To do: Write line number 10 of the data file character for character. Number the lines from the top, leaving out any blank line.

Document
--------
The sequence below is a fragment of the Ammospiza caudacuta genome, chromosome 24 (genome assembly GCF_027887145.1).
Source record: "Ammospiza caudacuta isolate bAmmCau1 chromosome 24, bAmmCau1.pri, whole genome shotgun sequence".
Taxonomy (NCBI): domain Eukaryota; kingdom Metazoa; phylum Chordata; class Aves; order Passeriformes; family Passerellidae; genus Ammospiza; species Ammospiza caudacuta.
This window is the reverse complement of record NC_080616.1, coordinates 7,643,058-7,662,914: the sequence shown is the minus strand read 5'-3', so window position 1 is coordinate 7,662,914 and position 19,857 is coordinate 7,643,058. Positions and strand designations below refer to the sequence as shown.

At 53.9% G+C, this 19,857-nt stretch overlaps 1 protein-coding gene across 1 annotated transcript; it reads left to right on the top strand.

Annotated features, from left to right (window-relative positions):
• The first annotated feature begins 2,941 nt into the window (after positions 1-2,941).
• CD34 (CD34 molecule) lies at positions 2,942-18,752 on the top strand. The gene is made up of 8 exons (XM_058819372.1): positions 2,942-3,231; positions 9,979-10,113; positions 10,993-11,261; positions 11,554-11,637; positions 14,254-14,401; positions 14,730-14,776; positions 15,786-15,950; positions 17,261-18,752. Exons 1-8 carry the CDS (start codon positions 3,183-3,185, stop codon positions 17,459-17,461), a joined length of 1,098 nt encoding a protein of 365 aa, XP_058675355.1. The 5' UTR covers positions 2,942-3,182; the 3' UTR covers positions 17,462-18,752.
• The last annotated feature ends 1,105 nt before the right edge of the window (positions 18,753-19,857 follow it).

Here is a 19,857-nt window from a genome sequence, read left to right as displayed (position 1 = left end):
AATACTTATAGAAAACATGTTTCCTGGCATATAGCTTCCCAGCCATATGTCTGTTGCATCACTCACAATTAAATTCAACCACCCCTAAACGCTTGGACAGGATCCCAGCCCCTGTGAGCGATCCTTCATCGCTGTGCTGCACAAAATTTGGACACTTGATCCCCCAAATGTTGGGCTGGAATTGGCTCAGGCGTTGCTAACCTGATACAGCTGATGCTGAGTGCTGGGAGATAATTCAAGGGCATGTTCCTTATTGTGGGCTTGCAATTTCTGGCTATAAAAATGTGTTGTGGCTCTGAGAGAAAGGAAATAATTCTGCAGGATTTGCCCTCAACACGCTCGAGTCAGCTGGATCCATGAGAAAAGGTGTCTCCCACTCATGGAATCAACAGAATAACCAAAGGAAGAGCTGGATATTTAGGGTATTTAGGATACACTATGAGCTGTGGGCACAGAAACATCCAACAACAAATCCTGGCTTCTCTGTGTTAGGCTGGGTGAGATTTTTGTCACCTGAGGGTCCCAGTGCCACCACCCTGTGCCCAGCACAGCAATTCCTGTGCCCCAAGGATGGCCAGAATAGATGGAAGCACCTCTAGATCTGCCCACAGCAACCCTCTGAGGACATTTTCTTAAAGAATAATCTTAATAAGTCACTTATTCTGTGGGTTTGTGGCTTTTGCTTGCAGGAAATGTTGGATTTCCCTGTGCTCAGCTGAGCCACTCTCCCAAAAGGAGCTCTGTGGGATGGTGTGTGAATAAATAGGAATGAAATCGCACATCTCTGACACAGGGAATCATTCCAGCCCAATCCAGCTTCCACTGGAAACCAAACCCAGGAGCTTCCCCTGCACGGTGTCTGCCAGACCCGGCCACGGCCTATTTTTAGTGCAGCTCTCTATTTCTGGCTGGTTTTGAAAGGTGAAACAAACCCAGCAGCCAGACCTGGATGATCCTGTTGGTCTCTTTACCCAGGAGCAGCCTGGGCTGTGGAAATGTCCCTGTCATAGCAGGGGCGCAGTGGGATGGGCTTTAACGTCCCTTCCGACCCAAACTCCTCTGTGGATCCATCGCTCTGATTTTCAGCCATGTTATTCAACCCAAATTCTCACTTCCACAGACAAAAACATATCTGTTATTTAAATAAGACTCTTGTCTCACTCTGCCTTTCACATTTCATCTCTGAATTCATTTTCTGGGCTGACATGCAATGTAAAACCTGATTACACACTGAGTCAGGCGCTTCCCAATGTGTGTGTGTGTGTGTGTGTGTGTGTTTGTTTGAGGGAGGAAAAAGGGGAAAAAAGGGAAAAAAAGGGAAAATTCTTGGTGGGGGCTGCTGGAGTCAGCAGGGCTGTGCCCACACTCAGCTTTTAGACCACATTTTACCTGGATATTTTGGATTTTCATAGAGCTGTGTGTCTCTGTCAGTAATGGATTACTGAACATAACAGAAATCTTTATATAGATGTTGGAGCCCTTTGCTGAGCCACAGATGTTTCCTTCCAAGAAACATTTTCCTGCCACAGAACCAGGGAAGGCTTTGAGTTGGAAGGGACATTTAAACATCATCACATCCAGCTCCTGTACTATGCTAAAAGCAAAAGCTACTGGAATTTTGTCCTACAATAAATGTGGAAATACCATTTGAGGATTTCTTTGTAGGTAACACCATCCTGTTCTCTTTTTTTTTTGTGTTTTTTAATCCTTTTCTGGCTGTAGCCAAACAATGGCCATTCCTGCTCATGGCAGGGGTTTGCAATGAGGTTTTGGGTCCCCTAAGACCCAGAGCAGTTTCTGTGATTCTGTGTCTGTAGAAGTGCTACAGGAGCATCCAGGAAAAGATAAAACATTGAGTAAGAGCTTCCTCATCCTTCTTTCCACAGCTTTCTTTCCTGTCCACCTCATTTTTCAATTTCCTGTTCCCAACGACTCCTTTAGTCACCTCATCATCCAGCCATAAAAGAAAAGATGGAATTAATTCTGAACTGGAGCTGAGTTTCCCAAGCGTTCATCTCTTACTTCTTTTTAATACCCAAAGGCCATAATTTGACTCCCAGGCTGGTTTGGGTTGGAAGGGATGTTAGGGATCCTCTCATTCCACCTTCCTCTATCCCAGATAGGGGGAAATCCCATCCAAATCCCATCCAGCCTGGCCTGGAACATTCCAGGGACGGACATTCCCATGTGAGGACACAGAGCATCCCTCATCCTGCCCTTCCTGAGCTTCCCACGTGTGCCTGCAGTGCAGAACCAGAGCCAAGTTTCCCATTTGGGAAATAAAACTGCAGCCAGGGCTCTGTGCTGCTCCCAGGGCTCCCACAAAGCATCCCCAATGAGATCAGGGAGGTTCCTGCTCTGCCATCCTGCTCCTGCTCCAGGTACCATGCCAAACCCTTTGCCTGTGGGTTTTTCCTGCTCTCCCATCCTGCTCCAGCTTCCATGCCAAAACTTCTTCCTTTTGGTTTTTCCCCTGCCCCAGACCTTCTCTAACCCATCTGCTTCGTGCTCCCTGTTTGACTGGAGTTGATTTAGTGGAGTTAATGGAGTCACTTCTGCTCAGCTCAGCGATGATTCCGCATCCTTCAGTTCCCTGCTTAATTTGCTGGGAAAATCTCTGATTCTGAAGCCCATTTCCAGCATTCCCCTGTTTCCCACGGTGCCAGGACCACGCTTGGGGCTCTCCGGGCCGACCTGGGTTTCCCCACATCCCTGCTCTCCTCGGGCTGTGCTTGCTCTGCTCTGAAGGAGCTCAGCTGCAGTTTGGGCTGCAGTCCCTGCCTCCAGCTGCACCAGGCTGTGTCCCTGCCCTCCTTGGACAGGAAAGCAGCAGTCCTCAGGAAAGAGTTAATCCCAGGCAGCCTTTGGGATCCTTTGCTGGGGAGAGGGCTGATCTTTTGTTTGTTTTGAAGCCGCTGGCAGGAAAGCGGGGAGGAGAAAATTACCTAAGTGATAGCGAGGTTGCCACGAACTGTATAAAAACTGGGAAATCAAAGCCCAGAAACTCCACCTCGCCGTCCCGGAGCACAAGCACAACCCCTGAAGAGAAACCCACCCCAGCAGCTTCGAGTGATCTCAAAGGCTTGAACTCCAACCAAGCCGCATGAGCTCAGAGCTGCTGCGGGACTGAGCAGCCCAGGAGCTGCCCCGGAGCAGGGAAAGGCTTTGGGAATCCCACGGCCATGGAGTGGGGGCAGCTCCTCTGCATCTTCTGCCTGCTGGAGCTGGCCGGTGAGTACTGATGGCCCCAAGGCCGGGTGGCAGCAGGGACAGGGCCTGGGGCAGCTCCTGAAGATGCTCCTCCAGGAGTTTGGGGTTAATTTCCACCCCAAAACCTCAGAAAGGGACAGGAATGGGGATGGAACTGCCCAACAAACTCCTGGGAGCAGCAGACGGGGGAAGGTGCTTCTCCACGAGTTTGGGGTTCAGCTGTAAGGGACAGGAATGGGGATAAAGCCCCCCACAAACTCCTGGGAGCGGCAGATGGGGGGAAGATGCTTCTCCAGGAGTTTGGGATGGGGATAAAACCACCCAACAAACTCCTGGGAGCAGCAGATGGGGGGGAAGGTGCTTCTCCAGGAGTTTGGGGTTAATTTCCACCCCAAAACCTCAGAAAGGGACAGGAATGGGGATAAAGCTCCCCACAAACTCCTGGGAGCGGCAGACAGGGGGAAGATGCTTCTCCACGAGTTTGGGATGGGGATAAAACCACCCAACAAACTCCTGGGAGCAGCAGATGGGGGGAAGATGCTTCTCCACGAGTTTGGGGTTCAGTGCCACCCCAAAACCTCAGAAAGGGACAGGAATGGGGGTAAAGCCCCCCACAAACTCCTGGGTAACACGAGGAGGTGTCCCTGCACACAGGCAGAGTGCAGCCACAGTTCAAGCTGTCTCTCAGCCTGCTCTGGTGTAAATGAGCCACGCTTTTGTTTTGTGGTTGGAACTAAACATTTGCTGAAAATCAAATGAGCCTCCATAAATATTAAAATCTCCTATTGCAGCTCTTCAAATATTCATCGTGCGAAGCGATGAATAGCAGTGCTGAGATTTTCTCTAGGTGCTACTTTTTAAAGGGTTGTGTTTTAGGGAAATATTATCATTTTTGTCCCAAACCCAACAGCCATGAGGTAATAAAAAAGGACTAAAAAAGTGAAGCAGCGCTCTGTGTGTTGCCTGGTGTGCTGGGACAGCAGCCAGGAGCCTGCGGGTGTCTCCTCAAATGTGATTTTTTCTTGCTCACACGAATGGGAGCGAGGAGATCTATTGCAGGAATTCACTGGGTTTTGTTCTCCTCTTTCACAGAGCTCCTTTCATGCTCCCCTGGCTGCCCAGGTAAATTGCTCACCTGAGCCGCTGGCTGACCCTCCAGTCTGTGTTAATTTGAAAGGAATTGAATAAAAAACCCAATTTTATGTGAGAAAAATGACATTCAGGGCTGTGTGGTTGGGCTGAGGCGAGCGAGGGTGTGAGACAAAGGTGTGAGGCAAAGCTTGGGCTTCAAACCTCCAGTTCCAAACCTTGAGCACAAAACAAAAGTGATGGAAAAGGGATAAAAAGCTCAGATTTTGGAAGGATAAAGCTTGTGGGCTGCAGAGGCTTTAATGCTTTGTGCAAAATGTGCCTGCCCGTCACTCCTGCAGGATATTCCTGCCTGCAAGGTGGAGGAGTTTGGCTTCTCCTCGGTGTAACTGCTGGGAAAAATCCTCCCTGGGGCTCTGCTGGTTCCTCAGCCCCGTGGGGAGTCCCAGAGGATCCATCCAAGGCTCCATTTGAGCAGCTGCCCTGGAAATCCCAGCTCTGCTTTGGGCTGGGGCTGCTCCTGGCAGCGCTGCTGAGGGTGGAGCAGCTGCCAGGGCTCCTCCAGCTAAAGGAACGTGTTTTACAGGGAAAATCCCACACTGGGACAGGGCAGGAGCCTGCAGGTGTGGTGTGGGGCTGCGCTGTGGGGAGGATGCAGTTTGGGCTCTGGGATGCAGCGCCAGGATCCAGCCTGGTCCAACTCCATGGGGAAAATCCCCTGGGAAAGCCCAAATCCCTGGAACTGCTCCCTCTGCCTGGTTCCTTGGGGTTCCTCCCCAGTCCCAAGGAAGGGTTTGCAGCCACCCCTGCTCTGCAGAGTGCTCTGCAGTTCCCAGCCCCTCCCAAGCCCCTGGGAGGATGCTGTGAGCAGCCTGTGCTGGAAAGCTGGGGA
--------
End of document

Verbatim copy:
Here is a 19,857-nt window from a genome sequence, read left to right as displayed (position 1 = left end):